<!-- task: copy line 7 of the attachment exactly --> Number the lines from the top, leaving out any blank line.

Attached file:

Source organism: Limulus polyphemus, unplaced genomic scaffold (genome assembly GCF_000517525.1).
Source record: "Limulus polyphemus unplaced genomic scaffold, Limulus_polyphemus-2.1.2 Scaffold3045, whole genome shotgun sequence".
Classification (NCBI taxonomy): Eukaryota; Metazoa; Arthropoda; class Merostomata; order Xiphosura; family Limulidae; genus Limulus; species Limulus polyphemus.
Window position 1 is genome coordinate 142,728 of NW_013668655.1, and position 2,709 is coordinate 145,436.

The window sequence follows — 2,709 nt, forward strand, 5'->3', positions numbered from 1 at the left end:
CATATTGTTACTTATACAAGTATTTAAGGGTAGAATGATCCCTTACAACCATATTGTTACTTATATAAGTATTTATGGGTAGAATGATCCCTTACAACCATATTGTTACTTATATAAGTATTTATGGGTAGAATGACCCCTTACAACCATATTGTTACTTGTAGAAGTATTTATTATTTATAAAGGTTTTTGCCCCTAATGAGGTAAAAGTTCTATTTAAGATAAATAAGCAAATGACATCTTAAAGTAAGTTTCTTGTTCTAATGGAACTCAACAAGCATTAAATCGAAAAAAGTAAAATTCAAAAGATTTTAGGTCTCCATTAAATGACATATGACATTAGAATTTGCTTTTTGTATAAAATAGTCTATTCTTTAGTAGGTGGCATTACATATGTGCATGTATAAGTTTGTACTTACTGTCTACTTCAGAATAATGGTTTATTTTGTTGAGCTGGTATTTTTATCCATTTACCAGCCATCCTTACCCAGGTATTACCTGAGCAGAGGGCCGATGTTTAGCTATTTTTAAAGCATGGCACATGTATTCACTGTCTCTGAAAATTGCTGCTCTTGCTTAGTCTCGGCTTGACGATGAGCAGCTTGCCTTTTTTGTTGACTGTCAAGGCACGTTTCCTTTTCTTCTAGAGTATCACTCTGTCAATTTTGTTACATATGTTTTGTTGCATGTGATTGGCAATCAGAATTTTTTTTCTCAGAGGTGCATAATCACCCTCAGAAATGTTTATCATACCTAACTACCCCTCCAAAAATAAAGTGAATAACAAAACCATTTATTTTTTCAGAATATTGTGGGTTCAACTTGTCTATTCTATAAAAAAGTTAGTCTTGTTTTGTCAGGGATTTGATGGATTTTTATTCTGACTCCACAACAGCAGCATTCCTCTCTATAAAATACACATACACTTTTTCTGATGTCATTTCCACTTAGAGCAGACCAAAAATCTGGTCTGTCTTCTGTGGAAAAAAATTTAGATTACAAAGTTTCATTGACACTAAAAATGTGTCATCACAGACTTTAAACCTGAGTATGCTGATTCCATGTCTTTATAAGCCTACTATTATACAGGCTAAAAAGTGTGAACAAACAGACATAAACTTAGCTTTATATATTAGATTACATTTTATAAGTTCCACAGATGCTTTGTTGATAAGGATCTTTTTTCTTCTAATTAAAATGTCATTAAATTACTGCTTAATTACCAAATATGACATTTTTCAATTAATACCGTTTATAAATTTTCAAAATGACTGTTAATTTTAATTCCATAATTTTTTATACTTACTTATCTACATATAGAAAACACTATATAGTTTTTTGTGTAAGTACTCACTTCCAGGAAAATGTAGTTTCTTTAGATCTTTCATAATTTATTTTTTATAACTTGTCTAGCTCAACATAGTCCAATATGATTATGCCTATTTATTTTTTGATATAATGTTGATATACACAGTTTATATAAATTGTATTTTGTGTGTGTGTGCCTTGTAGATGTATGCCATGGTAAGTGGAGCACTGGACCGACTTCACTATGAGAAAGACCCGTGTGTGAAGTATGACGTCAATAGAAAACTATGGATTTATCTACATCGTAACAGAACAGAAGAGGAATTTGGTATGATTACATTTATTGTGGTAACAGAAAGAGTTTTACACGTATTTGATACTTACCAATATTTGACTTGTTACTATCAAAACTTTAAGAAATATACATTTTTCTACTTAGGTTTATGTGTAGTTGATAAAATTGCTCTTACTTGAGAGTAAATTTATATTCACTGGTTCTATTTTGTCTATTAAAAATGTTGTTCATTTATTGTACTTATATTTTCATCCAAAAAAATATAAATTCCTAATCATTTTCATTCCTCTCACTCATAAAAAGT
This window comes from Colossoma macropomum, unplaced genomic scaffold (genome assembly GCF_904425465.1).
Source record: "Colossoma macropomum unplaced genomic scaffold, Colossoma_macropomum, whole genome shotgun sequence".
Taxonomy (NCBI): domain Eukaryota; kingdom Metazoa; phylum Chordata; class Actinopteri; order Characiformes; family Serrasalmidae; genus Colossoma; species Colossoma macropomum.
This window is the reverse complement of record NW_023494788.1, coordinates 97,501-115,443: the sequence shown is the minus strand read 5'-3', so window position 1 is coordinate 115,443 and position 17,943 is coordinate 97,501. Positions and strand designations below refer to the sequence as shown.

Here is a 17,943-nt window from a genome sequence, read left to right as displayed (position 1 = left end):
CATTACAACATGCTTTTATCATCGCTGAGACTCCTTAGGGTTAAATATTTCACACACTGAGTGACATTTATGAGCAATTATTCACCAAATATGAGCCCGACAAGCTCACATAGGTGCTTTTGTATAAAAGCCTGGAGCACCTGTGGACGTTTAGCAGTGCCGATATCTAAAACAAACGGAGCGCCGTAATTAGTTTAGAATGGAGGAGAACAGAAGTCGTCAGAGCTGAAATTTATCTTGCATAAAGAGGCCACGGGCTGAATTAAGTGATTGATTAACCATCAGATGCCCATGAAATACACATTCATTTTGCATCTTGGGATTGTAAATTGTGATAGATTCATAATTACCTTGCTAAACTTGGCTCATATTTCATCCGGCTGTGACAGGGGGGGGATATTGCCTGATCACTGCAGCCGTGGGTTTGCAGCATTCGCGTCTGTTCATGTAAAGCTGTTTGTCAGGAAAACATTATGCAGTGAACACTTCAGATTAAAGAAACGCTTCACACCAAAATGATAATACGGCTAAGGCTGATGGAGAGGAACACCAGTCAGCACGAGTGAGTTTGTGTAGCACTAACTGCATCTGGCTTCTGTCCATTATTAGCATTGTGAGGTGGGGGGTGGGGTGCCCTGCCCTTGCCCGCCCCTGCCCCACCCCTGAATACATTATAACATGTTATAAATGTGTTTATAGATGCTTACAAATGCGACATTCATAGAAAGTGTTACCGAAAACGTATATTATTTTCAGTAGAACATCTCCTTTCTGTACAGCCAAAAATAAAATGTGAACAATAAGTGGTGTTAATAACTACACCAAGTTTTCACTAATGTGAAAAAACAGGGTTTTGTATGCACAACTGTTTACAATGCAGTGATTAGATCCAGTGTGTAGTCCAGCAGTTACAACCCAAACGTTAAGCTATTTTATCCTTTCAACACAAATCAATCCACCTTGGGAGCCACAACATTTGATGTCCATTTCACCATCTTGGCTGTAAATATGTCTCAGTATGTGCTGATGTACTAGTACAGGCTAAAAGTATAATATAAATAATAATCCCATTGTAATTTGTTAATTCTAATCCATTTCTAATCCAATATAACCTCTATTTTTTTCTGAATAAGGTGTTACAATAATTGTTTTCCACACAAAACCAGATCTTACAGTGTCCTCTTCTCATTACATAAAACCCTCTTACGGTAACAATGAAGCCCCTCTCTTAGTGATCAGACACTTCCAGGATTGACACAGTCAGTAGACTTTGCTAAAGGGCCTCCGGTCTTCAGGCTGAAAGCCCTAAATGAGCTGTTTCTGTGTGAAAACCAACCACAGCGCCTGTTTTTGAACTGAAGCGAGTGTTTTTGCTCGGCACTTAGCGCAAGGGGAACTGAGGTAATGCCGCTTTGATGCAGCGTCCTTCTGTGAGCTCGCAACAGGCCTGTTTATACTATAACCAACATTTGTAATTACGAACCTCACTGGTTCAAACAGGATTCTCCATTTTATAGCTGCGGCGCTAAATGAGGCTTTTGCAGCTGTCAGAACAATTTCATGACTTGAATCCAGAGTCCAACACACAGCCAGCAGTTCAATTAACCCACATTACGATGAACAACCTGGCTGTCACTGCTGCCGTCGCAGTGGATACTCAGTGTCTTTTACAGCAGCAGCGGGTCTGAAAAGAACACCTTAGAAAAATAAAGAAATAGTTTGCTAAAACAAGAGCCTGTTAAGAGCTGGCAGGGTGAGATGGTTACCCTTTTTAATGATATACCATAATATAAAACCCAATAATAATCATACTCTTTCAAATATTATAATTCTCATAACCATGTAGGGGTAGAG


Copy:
This window comes from Colossoma macropomum, unplaced genomic scaffold (genome assembly GCF_904425465.1).